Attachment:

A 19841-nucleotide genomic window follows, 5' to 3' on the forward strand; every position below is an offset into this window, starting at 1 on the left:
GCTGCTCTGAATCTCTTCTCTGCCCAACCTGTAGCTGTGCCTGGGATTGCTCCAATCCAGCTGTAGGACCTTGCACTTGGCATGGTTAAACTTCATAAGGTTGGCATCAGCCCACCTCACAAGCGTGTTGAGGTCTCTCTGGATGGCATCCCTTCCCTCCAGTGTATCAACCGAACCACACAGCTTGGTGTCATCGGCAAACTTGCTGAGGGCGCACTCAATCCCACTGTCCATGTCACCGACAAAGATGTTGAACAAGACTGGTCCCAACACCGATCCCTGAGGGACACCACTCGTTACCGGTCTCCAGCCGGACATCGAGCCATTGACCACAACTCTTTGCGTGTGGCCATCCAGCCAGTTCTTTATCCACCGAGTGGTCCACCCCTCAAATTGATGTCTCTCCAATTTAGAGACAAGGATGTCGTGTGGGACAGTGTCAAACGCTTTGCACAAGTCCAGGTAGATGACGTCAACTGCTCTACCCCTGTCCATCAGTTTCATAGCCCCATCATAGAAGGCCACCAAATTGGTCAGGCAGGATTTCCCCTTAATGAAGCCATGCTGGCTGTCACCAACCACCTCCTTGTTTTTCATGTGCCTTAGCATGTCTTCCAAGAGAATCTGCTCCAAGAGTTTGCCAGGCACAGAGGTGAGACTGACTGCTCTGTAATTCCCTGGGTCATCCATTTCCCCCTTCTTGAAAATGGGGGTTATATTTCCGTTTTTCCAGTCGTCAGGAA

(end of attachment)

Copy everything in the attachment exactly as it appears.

A 19841-nucleotide genomic window follows, 5' to 3' on the forward strand; every position below is an offset into this window, starting at 1 on the left:
GCTGCTCTGAATCTCTTCTCTGCCCAACCTGTAGCTGTGCCTGGGATTGCTCCAATCCAGCTGTAGGACCTTGCACTTGGCATGGTTAAACTTCATAAGGTTGGCATCAGCCCACCTCACAAGCGTGTTGAGGTCTCTCTGGATGGCATCCCTTCCCTCCAGTGTATCAACCGAACCACACAGCTTGGTGTCATCGGCAAACTTGCTGAGGGCGCACTCAATCCCACTGTCCATGTCACCGACAAAGATGTTGAACAAGACTGGTCCCAACACCGATCCCTGAGGGACACCACTCGTTACCGGTCTCCAGCCGGACATCGAGCCATTGACCACAACTCTTTGCGTGTGGCCATCCAGCCAGTTCTTTATCCACCGAGTGGTCCACCCCTCAAATTGATGTCTCTCCAATTTAGAGACAAGGATGTCGTGTGGGACAGTGTCAAACGCTTTGCACAAGTCCAGGTAGATGACGTCAACTGCTCTACCCCTGTCCATCAGTTTCATAGCCCCATCATAGAAGGCCACCAAATTGGTCAGGCAGGATTTCCCCTTAATGAAGCCATGCTGGCTGTCACCAACCACCTCCTTGTTTTTCATGTGCCTTAGCATGTCTTCCAAGAGAATCTGCTCCAAGAGTTTGCCAGGCACAGAGGTGAGACTGACTGCTCTGTAATTCCCTGGGTCATCCATTTCCCCCTTCTTGAAAATGGGGGTTATATTTCCGTTTTTCCAGTCGTCAGGAA